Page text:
As well, writers Shamim Sarif and Kelly Moss smartly create two exceptionally well-rounded characters who defy the ordinary conventions of their initial characterization. Tala is a Jordanian atheist (or, at the very least, agnostic) who is initially established as more adventurous and headstrong than Leyla. Leyla is characterized as trapped (in her father’s business), Muslim, and much more reticent toward publicly breaking with tradition. But when the two begin to interact, the initial impressions one has about the women changes as Leyla illustrates she is far more personally courageous and Tala is trapped within her own expectations and cultural conceits. That works wonderfully.

What does not work as well is the characterization of Tala’s mother. I have no issue with the political statements Tala’s mother makes (well, I do, but given that she is a stereotype of an exceptionally wealthy conservative Jordanian woman, her political statements – mostly anti-Semitic, anti-democratic, and anti-Western – are not at all surprising), but rather with the way she makes them. The writers pack I Can’t Think Straight chock full of politics and while I love that in theory, in practice in this film, it comes across entirely wrong. Characters like Tala’s mother sound like they are pitching political talking points, many of which are self-referential (“We’re Jordanian, so of course we believe . . .” “As a good Muslim, I know . . .”). That does not work in an organic way because the characters – who are in their twenties – all know their cultural identity and their personal politics. Tala has, no doubt, lived with decades of lectures on what “her” culture is from her mother and father, so the idea that her mother is now saying anything new is utterly ridiculous and it comes across in an entirely inorganic fashion in I Can’t Think Straight. Ironically, the conceit of the wedding preparations could have been used to solve this problem easily, by introducing a young relative who could have been lectured to by Tala’s mother, but c’est la vie.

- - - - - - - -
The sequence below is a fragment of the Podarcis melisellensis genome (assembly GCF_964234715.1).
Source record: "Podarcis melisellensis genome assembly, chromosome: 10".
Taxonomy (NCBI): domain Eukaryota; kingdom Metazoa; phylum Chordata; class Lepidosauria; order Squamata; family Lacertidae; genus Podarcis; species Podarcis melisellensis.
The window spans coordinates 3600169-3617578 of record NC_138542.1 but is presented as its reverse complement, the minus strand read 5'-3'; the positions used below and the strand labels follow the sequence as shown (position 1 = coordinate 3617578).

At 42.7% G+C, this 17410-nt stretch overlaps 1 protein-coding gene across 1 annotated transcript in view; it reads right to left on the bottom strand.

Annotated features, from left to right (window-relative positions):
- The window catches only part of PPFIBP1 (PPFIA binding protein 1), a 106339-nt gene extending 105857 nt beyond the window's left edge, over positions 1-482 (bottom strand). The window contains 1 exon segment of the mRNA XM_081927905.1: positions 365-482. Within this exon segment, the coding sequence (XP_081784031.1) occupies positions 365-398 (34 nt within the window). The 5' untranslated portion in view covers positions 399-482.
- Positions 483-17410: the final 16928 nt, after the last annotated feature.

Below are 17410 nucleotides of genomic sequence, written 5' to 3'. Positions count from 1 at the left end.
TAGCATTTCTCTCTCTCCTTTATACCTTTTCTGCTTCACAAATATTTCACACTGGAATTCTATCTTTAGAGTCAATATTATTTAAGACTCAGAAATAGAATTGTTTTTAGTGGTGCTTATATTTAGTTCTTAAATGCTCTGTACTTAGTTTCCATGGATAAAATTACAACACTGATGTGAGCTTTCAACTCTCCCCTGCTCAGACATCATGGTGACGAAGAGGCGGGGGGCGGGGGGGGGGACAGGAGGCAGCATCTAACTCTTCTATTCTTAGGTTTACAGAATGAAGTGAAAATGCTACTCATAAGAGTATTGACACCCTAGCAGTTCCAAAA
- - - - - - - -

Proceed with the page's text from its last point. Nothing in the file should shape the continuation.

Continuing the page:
For an independent film by a sophomore director, I Can’t Think Straight does not feel like what it is. Instead, Sarif has an amazing visual sense and I Can’t Think Straight looks absolutely beautiful. The direction and lighting are top notch and the film flows exceptionally well. As well, Sarif gets good performances out of a largely unknown cast. Given that there was only one moment of clunky acting – in one of the earliest meetings between Tala and Leyla there is a very broken up delivery of a line – something about “how else can I find out what is going on underneath that quiet exterior?” – I Can’t Think Straight does not feel at all amateurish on the acting front.

Led by Lisa Ray and Sheetal Sheth, I Can’t Think Straight has good acting (despite some of the characters being written more like “types” than feeling like actualized individuals. Ray and Sheth have great on-screen chemistry and they get a wonderful banter between them that has a fun, fresh sense of energy when their characters interact. Their enthusiasm and inherent passion is almost enough to allow the viewer to overlook how easily their characters’ lives come together at the climax of the film.

Despite some wonderful lines, great direction and almost flawless acting, I Can’t Think Straight is more preachy than passionate and more political than it is populated by love story characters, making it more average than exceptional.

For other works with strong lesbian characters, please visit my reviews of:
The Incredibly True Adventure Of Two Girls In Love
The L Word - Season 4


For other film reviews, please check out my Movie Review Index Page for an organized listing!

© 2013 W.L. Swarts. May not be reprinted without permission.